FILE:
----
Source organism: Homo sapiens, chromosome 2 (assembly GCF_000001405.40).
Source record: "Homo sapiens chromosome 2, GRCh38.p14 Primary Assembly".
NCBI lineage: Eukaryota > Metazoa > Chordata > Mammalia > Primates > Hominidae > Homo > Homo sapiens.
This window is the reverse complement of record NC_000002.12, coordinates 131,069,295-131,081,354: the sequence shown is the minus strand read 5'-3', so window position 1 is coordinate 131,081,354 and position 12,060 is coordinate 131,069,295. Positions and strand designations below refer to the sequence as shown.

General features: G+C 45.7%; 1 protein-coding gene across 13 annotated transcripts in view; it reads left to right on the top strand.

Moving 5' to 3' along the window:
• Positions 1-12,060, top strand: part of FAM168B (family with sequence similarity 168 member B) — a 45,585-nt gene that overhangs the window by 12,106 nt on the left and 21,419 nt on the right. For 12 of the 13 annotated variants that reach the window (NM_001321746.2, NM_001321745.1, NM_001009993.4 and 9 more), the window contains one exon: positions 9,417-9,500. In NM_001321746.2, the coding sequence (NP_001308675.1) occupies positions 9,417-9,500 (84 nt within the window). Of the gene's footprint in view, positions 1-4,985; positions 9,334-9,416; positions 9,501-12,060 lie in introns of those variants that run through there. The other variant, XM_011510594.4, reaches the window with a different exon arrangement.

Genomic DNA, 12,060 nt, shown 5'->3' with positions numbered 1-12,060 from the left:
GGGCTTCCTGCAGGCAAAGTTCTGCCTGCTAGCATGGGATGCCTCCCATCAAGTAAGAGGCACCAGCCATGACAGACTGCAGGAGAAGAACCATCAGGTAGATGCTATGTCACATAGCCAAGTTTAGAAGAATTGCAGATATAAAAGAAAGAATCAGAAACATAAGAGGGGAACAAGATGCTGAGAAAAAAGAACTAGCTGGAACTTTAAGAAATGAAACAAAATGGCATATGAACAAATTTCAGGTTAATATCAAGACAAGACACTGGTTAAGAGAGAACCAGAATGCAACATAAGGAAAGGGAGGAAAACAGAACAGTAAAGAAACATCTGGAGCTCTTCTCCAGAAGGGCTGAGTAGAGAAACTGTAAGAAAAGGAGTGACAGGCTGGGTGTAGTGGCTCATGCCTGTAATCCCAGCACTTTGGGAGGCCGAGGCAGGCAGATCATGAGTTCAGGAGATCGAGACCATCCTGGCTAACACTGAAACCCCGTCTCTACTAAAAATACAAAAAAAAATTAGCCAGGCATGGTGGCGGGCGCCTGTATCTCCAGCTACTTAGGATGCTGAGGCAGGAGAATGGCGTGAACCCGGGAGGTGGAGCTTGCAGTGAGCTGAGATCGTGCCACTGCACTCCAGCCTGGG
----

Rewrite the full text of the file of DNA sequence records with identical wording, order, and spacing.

Source organism: Homo sapiens, chromosome 2 (assembly GCF_000001405.40).
Source record: "Homo sapiens chromosome 2, GRCh38.p14 Primary Assembly".
NCBI lineage: Eukaryota > Metazoa > Chordata > Mammalia > Primates > Hominidae > Homo > Homo sapiens.
This window is the reverse complement of record NC_000002.12, coordinates 131,069,295-131,081,354: the sequence shown is the minus strand read 5'-3', so window position 1 is coordinate 131,081,354 and position 12,060 is coordinate 131,069,295. Positions and strand designations below refer to the sequence as shown.

General features: G+C 45.7%; 1 protein-coding gene across 13 annotated transcripts in view; it reads left to right on the top strand.

Moving 5' to 3' along the window:
• Positions 1-12,060, top strand: part of FAM168B (family with sequence similarity 168 member B) — a 45,585-nt gene that overhangs the window by 12,106 nt on the left and 21,419 nt on the right. For 12 of the 13 annotated variants that reach the window (NM_001321746.2, NM_001321745.1, NM_001009993.4 and 9 more), the window contains one exon: positions 9,417-9,500. In NM_001321746.2, the coding sequence (NP_001308675.1) occupies positions 9,417-9,500 (84 nt within the window). Of the gene's footprint in view, positions 1-4,985; positions 9,334-9,416; positions 9,501-12,060 lie in introns of those variants that run through there. The other variant, XM_011510594.4, reaches the window with a different exon arrangement.

Genomic DNA, 12,060 nt, shown 5'->3' with positions numbered 1-12,060 from the left:
GGGCTTCCTGCAGGCAAAGTTCTGCCTGCTAGCATGGGATGCCTCCCATCAAGTAAGAGGCACCAGCCATGACAGACTGCAGGAGAAGAACCATCAGGTAGATGCTATGTCACATAGCCAAGTTTAGAAGAATTGCAGATATAAAAGAAAGAATCAGAAACATAAGAGGGGAACAAGATGCTGAGAAAAAAGAACTAGCTGGAACTTTAAGAAATGAAACAAAATGGCATATGAACAAATTTCAGGTTAATATCAAGACAAGACACTGGTTAAGAGAGAACCAGAATGCAACATAAGGAAAGGGAGGAAAACAGAACAGTAAAGAAACATCTGGAGCTCTTCTCCAGAAGGGCTGAGTAGAGAAACTGTAAGAAAAGGAGTGACAGGCTGGGTGTAGTGGCTCATGCCTGTAATCCCAGCACTTTGGGAGGCCGAGGCAGGCAGATCATGAGTTCAGGAGATCGAGACCATCCTGGCTAACACTGAAACCCCGTCTCTACTAAAAATACAAAAAAAAATTAGCCAGGCATGGTGGCGGGCGCCTGTATCTCCAGCTACTTAGGATGCTGAGGCAGGAGAATGGCGTGAACCCGGGAGGTGGAGCTTGCAGTGAGCTGAGATCGTGCCACTGCACTCCAGCCTGGG